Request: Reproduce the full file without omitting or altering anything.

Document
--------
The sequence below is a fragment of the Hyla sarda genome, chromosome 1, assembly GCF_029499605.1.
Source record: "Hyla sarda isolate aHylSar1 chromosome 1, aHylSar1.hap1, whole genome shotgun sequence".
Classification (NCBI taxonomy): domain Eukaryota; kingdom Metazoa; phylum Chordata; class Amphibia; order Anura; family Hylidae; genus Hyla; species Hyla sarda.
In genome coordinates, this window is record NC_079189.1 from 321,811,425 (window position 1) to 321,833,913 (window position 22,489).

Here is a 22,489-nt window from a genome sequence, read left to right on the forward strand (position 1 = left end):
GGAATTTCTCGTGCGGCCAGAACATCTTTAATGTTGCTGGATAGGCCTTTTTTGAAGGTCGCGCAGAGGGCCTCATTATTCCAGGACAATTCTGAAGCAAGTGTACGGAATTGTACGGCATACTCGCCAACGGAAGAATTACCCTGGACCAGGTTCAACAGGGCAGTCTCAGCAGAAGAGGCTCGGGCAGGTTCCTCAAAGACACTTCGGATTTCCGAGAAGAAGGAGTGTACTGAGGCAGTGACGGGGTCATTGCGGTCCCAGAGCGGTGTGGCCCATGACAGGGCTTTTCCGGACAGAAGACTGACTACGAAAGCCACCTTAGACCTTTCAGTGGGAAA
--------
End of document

The sequence below is a fragment of the Hyla sarda genome, chromosome 1, assembly GCF_029499605.1.
Source record: "Hyla sarda isolate aHylSar1 chromosome 1, aHylSar1.hap1, whole genome shotgun sequence".
Classification (NCBI taxonomy): domain Eukaryota; kingdom Metazoa; phylum Chordata; class Amphibia; order Anura; family Hylidae; genus Hyla; species Hyla sarda.
In genome coordinates, this window is record NC_079189.1 from 321,811,425 (window position 1) to 321,833,913 (window position 22,489).

Here is a 22,489-nt window from a genome sequence, read left to right on the forward strand (position 1 = left end):
GGAATTTCTCGTGCGGCCAGAACATCTTTAATGTTGCTGGATAGGCCTTTTTTGAAGGTCGCGCAGAGGGCCTCATTATTCCAGGACAATTCTGAAGCAAGTGTACGGAATTGTACGGCATACTCGCCAACGGAAGAATTACCCTGGACCAGGTTCAACAGGGCAGTCTCAGCAGAAGAGGCTCGGGCAGGTTCCTCAAAGACACTTCGGATTTCCGAGAAGAAGGAGTGTACTGAGGCAGTGACGGGGTCATTGCGGTCCCAGAGCGGTGTGGCCCATGACAGGGCTTTTCCGGACAGAAGACTGACTACGAAAGCCACCTTAGACCTTTCAGTGGGAAA